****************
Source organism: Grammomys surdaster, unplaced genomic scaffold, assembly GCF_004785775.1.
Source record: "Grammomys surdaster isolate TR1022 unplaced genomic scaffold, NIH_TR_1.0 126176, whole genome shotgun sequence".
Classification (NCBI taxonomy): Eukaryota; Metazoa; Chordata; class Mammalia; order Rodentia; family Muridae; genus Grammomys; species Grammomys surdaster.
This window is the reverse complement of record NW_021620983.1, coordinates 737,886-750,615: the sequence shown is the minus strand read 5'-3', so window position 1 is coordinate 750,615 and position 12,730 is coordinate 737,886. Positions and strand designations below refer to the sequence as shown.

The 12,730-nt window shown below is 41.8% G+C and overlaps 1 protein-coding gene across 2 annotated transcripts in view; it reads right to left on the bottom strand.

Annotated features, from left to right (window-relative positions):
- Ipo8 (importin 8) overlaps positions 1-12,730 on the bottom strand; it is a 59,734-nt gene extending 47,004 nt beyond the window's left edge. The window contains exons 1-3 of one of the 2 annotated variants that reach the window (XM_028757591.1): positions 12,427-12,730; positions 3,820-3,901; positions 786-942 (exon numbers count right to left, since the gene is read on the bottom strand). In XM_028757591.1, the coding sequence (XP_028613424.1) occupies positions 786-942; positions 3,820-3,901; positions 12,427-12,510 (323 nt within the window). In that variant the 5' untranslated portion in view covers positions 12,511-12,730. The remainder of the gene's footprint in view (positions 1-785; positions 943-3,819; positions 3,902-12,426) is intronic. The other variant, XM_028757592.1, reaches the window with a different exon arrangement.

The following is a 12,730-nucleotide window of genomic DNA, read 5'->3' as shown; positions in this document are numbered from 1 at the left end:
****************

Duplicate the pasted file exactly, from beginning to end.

Source organism: Grammomys surdaster, unplaced genomic scaffold, assembly GCF_004785775.1.
Source record: "Grammomys surdaster isolate TR1022 unplaced genomic scaffold, NIH_TR_1.0 126176, whole genome shotgun sequence".
Classification (NCBI taxonomy): Eukaryota; Metazoa; Chordata; class Mammalia; order Rodentia; family Muridae; genus Grammomys; species Grammomys surdaster.
This window is the reverse complement of record NW_021620983.1, coordinates 737,886-750,615: the sequence shown is the minus strand read 5'-3', so window position 1 is coordinate 750,615 and position 12,730 is coordinate 737,886. Positions and strand designations below refer to the sequence as shown.

The 12,730-nt window shown below is 41.8% G+C and overlaps 1 protein-coding gene across 2 annotated transcripts in view; it reads right to left on the bottom strand.

Annotated features, from left to right (window-relative positions):
- Ipo8 (importin 8) overlaps positions 1-12,730 on the bottom strand; it is a 59,734-nt gene extending 47,004 nt beyond the window's left edge. The window contains exons 1-3 of one of the 2 annotated variants that reach the window (XM_028757591.1): positions 12,427-12,730; positions 3,820-3,901; positions 786-942 (exon numbers count right to left, since the gene is read on the bottom strand). In XM_028757591.1, the coding sequence (XP_028613424.1) occupies positions 786-942; positions 3,820-3,901; positions 12,427-12,510 (323 nt within the window). In that variant the 5' untranslated portion in view covers positions 12,511-12,730. The remainder of the gene's footprint in view (positions 1-785; positions 943-3,819; positions 3,902-12,426) is intronic. The other variant, XM_028757592.1, reaches the window with a different exon arrangement.

The following is a 12,730-nucleotide window of genomic DNA, read 5'->3' as shown; positions in this document are numbered from 1 at the left end: